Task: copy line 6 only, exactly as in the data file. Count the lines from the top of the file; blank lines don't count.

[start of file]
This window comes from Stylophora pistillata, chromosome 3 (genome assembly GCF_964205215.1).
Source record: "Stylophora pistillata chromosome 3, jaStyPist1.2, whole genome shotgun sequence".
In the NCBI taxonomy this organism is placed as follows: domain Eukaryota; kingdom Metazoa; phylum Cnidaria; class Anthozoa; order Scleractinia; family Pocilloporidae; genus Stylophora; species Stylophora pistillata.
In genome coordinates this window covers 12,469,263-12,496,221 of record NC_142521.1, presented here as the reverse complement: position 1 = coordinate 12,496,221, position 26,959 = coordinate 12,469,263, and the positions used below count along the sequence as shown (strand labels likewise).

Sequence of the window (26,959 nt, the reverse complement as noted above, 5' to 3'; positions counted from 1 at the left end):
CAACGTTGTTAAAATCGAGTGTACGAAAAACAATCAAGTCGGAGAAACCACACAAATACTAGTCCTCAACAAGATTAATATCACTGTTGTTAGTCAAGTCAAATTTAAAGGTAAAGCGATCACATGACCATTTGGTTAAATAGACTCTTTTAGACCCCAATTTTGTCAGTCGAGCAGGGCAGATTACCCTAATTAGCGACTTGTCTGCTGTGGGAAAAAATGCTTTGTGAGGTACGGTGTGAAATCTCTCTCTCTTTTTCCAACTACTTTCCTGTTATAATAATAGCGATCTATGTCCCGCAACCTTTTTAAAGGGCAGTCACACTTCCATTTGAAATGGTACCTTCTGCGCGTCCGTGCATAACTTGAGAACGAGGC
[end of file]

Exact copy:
CAACGTTGTTAAAATCGAGTGTACGAAAAACAATCAAGTCGGAGAAACCACACAAATACTAGTCCTCAACAAGATTAATATCACTGTTGTTAGTCAAGTCAAATTTAAAGGTAAAGCGATCACATGACCATTTGGTTAAATAGACTCTTTTAGACCCCAATTTTGTCAGTCGAGCAGGGCAGATTACCCTAATTAGCGACTTGTCTGCTGTGGGAAAAAATGCTTTGTGAGGTACGGTGTGAAATCTCTCTCTCTTTTTCCAACTACTTTCCTGTTATAATAATAGCGATCTATGTCCCGCAACCTTTTTAAAGGGCAGTCACACTTCCATTTGAAATGGTACCTTCTGCGCGTCCGTGCATAACTTGAGAACGAGGC